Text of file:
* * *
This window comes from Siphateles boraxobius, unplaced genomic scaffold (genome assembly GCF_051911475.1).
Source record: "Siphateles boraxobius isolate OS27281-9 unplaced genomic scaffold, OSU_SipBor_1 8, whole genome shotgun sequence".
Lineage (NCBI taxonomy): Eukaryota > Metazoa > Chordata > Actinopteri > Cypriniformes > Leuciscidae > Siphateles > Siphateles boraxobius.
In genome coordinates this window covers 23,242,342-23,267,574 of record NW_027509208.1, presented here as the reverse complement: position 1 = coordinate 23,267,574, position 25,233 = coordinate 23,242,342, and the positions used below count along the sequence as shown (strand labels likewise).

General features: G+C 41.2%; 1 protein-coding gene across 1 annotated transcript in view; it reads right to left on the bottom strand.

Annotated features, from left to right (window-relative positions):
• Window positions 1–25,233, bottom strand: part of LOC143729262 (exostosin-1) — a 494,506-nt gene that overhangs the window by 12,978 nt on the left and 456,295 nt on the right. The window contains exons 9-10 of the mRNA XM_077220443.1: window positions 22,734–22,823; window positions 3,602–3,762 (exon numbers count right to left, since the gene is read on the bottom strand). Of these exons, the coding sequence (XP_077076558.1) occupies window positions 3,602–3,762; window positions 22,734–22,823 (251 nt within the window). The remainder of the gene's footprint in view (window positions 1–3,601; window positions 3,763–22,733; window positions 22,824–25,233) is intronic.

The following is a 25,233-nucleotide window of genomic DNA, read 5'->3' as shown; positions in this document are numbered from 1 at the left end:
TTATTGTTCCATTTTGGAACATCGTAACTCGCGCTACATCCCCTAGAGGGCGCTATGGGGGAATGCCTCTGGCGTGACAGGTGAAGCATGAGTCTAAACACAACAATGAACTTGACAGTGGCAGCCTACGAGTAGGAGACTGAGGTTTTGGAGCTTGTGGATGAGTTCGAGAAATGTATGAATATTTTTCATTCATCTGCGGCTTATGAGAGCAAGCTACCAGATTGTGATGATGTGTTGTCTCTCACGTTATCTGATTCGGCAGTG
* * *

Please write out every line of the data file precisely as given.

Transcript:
This window comes from Siphateles boraxobius, unplaced genomic scaffold (genome assembly GCF_051911475.1).
Source record: "Siphateles boraxobius isolate OS27281-9 unplaced genomic scaffold, OSU_SipBor_1 8, whole genome shotgun sequence".
Lineage (NCBI taxonomy): Eukaryota > Metazoa > Chordata > Actinopteri > Cypriniformes > Leuciscidae > Siphateles > Siphateles boraxobius.
In genome coordinates this window covers 23,242,342-23,267,574 of record NW_027509208.1, presented here as the reverse complement: position 1 = coordinate 23,267,574, position 25,233 = coordinate 23,242,342, and the positions used below count along the sequence as shown (strand labels likewise).

General features: G+C 41.2%; 1 protein-coding gene across 1 annotated transcript in view; it reads right to left on the bottom strand.

Annotated features, from left to right (window-relative positions):
• Window positions 1–25,233, bottom strand: part of LOC143729262 (exostosin-1) — a 494,506-nt gene that overhangs the window by 12,978 nt on the left and 456,295 nt on the right. The window contains exons 9-10 of the mRNA XM_077220443.1: window positions 22,734–22,823; window positions 3,602–3,762 (exon numbers count right to left, since the gene is read on the bottom strand). Of these exons, the coding sequence (XP_077076558.1) occupies window positions 3,602–3,762; window positions 22,734–22,823 (251 nt within the window). The remainder of the gene's footprint in view (window positions 1–3,601; window positions 3,763–22,733; window positions 22,824–25,233) is intronic.

The following is a 25,233-nucleotide window of genomic DNA, read 5'->3' as shown; positions in this document are numbered from 1 at the left end:
TTATTGTTCCATTTTGGAACATCGTAACTCGCGCTACATCCCCTAGAGGGCGCTATGGGGGAATGCCTCTGGCGTGACAGGTGAAGCATGAGTCTAAACACAACAATGAACTTGACAGTGGCAGCCTACGAGTAGGAGACTGAGGTTTTGGAGCTTGTGGATGAGTTCGAGAAATGTATGAATATTTTTCATTCATCTGCGGCTTATGAGAGCAAGCTACCAGATTGTGATGATGTGTTGTCTCTCACGTTATCTGATTCGGCAGTG